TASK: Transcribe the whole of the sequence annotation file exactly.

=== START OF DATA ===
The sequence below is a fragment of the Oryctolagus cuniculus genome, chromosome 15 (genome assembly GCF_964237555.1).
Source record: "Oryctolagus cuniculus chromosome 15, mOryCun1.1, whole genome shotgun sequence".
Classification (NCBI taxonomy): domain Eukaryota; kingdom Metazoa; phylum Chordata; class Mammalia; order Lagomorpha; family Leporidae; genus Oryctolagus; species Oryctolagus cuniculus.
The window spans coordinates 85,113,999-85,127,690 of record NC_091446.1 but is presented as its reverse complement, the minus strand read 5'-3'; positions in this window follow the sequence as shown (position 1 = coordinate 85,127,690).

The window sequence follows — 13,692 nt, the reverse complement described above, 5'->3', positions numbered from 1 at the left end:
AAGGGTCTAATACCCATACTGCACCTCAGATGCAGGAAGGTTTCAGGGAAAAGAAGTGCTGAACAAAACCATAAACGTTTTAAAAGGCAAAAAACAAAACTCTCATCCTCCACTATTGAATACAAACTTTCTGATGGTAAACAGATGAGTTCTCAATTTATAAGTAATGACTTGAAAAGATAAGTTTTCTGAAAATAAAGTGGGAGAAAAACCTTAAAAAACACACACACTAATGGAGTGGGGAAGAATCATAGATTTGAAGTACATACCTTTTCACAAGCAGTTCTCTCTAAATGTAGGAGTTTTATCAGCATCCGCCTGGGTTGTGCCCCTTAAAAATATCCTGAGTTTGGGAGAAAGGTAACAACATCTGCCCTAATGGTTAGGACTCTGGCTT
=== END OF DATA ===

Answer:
The sequence below is a fragment of the Oryctolagus cuniculus genome, chromosome 15 (genome assembly GCF_964237555.1).
Source record: "Oryctolagus cuniculus chromosome 15, mOryCun1.1, whole genome shotgun sequence".
Classification (NCBI taxonomy): domain Eukaryota; kingdom Metazoa; phylum Chordata; class Mammalia; order Lagomorpha; family Leporidae; genus Oryctolagus; species Oryctolagus cuniculus.
The window spans coordinates 85,113,999-85,127,690 of record NC_091446.1 but is presented as its reverse complement, the minus strand read 5'-3'; positions in this window follow the sequence as shown (position 1 = coordinate 85,127,690).

The window sequence follows — 13,692 nt, the reverse complement described above, 5'->3', positions numbered from 1 at the left end:
AAGGGTCTAATACCCATACTGCACCTCAGATGCAGGAAGGTTTCAGGGAAAAGAAGTGCTGAACAAAACCATAAACGTTTTAAAAGGCAAAAAACAAAACTCTCATCCTCCACTATTGAATACAAACTTTCTGATGGTAAACAGATGAGTTCTCAATTTATAAGTAATGACTTGAAAAGATAAGTTTTCTGAAAATAAAGTGGGAGAAAAACCTTAAAAAACACACACACTAATGGAGTGGGGAAGAATCATAGATTTGAAGTACATACCTTTTCACAAGCAGTTCTCTCTAAATGTAGGAGTTTTATCAGCATCCGCCTGGGTTGTGCCCCTTAAAAATATCCTGAGTTTGGGAGAAAGGTAACAACATCTGCCCTAATGGTTAGGACTCTGGCTT